I was born and raised in Redlands, California. I grew up in an upper middle class home with a father who was a dentist and a mother who was a nurse practitioner. We were really always middle class until my father became a dentist at the age of 41. I think it was maybe three or four years later when they began to do better financially. I was an average student who played tennis, skateboarded, snowboarded, and had a natural knack for programming and using computers. I truly believe that entrepreneurship has to do with a genetic coding within you. I think that you either have it or you don’t, it cannot be taught! For the group of us that do have it, we also have a curse that cannot be cured or remedied which often has an early onset in life.
Early memories of organizing neighborhood children to perform ridiculous circus acts for neighbors on rollerblades and unicycles come to mind at the age of six. After convincing other children it was fun I was off to sell tickets door to door throughout the neighborhood to my spectacular show for the price of 1 penny a ticket. The dollar value at this point was not really a relevant point, however, looking back I learned from an early age how to leverage relationships and utilize other people’s talent to make myself money. This skill is something that I still utilize today and was reinforced by a very sharp man I know who said “Pay attention… there are only two things in this life that will truly make you money; money and other people”.
All of these things came to a screeching halt when my ISP (I registered my parents’ house as a business and forced them to run high speed broadband to the house while everyone else had dial up) decided that it was against their current terms of service to run a hosted internet service business directly from my house. This was at a time where bandwidth was limited and my upstream traffic was far beyond the capacity of a consumer. The ISP no longer supported my initiatives and I was forced to close down my servers.
Over the course of the next few years from age 16 through 19 my life was uneventful. I was in community college with no direction in life. I had started several new companies which all failed.These companies ranged from auto detailing companies, to ecommerce drop ship sites to real estate ventures. The issue with all these companies was I did not have the experience nor did I apply the proper time commitment to make them successful. At this time in my life I am confident I could make any of those companies work had I tried them again; as a matter of fact I still have a ecommerce presence that does fairly well. At age 19, I got interested in trading stocks. I started trading for income at that time and did so for about a year. The big problem with day trading was I fell into the common saying statistic: “99% of day traders lose 99% of their money 99% of the time”. Once again I was back to square one.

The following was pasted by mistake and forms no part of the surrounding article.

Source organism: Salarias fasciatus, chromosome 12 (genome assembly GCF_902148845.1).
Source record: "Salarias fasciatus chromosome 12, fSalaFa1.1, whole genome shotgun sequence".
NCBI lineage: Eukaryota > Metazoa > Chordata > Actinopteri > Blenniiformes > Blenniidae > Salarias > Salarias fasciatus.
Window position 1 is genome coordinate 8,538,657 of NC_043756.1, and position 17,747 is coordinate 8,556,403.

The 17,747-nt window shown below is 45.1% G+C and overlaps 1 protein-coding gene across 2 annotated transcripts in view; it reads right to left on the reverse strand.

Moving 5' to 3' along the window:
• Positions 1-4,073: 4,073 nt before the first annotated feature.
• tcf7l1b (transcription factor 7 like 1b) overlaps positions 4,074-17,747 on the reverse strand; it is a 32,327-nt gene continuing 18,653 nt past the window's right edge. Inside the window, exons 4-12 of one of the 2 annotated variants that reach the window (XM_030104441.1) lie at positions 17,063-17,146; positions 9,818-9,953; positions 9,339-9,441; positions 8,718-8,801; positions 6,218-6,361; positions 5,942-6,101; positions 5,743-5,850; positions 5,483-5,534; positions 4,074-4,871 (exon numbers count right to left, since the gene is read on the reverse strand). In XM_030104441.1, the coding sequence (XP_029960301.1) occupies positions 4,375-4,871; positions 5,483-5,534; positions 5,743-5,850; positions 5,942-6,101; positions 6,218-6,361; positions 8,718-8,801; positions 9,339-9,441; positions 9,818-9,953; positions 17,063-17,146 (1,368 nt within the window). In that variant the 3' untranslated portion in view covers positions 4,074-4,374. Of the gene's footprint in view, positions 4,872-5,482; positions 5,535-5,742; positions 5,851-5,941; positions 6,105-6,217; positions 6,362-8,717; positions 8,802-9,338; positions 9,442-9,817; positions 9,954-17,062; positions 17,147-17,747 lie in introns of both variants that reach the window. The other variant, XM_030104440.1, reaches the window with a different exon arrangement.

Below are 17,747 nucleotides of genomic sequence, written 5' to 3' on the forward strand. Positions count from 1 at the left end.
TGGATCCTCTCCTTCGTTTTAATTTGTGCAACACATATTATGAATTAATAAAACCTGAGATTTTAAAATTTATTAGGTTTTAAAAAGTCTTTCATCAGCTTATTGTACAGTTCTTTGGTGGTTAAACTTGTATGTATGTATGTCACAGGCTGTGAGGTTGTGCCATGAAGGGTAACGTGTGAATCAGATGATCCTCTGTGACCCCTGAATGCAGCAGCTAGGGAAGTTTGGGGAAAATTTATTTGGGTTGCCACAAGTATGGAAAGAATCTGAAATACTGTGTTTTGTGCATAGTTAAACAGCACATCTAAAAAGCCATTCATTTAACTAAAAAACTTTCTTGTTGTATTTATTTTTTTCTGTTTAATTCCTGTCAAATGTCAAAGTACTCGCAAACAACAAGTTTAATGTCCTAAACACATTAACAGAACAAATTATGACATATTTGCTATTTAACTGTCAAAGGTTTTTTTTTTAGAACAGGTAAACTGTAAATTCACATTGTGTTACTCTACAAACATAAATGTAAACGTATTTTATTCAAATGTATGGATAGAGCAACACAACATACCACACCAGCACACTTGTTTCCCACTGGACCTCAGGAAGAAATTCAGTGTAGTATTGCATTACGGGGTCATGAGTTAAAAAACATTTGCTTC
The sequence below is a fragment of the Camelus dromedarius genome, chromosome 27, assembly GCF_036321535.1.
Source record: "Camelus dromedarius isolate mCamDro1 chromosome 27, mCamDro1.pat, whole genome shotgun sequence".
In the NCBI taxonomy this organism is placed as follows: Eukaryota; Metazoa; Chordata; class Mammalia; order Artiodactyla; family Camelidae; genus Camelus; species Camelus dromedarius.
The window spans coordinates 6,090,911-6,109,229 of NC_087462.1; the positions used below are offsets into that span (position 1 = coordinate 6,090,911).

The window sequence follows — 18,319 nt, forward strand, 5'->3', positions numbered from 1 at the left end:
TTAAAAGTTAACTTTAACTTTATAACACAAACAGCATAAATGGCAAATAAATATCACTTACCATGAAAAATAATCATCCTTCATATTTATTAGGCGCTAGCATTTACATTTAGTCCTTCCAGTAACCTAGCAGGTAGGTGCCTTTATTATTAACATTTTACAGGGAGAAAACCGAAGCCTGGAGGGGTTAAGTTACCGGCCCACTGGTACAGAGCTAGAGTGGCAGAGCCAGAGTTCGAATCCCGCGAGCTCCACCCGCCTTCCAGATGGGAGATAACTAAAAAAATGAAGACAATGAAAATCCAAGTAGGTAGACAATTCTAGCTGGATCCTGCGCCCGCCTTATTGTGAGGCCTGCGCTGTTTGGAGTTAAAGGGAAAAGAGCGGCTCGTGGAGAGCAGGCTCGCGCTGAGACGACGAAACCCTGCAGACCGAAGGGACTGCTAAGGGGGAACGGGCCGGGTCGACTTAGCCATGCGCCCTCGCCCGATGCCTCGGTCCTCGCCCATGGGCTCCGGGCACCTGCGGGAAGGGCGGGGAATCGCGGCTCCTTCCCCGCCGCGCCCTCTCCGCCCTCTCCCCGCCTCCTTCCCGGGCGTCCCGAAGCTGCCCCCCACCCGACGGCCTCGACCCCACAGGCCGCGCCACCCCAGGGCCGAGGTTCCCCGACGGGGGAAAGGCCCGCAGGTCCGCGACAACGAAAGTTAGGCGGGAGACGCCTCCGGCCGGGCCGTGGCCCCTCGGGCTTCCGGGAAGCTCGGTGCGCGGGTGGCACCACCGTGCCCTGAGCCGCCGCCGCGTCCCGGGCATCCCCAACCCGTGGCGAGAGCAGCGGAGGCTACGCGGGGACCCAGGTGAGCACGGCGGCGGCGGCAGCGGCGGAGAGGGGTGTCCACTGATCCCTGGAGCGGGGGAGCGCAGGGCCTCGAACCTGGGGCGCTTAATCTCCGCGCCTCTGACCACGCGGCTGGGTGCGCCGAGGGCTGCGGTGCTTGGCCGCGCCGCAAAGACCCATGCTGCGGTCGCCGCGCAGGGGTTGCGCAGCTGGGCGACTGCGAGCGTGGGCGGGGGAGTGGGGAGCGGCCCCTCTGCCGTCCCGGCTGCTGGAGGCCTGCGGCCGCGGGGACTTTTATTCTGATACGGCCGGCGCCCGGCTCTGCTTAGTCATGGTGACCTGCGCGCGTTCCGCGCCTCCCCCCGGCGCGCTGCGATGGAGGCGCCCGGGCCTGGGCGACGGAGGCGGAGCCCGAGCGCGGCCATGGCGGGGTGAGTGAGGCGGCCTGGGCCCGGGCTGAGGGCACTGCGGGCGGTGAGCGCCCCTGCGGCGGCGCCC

Protecht, this was a contract manufacturing firm that I started specifically to build a protective sleeve product for remote controllers by Sonos. The reason this failed is in my early career, is because I didn’t realize how crucial it was to have diversified revenue verticals and focused on one product with zero regard to the fact that the remotes would soon be replaced by smart phones. Twice during the time we actively ran this company we were asked by two national big box retailers to contract manufactur some select products for them and we declined to take the business due to the complexity of the deals. Had we taken those deals I do think this company would have actually turned a profit (at least for a year or two) The website is still up and can be seen at ptecht.com.
Sometimes in business we find little opportunistic pockets to make a large amount of profit in a short amount of time. Within my group of business associates we have nicknamed this a “well” opportunity. This term was derived by the saying: “the well runs dry”. Any opportunist knows that the well always runs dry but when the well is full, DRINK!
Based on some relationships my business partner and I had we were offered a job at a major healthcare organization doing the removal of unpermitted storage tanks directly beneath a hospital. We explored the opportunity and found the same problem with a few different organizations including other hospitals and hotels. So we created a company specifically to bid on these jobs, licensed it, insured it, won the bids then sold the company to a competitor who was really more capable of completing the actual work. Not including the time we spent licensing and insuring the company, we were in and out in 4 weeks. It was a great feeling.